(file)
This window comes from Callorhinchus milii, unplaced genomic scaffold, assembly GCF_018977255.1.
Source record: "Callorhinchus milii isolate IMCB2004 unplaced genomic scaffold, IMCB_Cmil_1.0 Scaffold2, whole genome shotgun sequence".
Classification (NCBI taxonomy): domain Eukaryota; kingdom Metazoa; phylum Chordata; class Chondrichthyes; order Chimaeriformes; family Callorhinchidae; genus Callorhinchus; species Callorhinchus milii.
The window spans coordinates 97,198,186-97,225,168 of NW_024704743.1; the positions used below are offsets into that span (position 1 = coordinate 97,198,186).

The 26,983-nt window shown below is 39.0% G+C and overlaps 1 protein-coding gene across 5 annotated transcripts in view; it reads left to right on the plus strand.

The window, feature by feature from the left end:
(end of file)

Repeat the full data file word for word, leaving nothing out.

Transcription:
This window comes from Callorhinchus milii, unplaced genomic scaffold, assembly GCF_018977255.1.
Source record: "Callorhinchus milii isolate IMCB2004 unplaced genomic scaffold, IMCB_Cmil_1.0 Scaffold2, whole genome shotgun sequence".
Classification (NCBI taxonomy): domain Eukaryota; kingdom Metazoa; phylum Chordata; class Chondrichthyes; order Chimaeriformes; family Callorhinchidae; genus Callorhinchus; species Callorhinchus milii.
The window spans coordinates 97,198,186-97,225,168 of NW_024704743.1; the positions used below are offsets into that span (position 1 = coordinate 97,198,186).

The 26,983-nt window shown below is 39.0% G+C and overlaps 1 protein-coding gene across 5 annotated transcripts in view; it reads left to right on the plus strand.

The window, feature by feature from the left end: